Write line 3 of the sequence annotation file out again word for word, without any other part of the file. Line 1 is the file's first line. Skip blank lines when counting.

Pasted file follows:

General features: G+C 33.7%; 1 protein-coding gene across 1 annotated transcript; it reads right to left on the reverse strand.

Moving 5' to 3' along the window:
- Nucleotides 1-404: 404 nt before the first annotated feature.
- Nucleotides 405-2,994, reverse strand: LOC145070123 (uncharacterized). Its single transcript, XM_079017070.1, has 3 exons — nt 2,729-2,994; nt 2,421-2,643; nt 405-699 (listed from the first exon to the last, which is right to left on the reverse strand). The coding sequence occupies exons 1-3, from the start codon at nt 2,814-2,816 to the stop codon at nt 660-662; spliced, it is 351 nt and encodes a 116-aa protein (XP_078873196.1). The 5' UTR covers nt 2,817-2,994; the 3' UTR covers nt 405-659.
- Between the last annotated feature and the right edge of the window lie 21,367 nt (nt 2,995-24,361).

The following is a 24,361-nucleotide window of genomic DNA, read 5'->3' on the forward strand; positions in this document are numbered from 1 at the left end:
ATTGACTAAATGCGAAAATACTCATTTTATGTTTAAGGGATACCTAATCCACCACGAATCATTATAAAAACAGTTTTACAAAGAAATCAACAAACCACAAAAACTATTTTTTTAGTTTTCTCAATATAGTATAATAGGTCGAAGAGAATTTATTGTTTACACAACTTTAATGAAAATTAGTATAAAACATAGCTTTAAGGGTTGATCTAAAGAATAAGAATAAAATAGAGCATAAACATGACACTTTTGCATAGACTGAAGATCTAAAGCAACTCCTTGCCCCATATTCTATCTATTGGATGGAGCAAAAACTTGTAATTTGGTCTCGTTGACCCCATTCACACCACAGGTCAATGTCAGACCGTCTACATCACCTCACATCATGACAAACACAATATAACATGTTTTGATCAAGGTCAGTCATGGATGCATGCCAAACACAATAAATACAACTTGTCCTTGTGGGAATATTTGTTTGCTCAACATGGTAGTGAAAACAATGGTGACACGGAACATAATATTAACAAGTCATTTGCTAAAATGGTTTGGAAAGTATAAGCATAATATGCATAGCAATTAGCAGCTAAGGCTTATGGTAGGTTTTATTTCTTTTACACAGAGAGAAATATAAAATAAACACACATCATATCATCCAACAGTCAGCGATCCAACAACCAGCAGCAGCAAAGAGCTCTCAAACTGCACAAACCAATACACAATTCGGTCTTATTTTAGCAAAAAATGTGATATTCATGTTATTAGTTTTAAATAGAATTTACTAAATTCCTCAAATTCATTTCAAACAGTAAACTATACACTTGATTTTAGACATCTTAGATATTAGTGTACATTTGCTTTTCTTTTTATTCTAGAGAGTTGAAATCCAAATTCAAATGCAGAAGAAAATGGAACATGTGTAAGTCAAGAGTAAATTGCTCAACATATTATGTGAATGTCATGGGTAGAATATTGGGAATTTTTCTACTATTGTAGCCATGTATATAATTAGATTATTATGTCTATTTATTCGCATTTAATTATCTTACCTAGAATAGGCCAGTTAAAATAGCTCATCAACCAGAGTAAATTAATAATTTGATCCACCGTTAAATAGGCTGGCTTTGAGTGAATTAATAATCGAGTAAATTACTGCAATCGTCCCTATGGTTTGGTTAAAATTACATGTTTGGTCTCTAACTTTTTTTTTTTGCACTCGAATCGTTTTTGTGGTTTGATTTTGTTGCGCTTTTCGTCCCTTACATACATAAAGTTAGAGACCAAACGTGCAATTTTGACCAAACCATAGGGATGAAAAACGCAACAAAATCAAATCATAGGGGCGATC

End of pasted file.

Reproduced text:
- Nucleotides 1-404: 404 nt before the first annotated feature.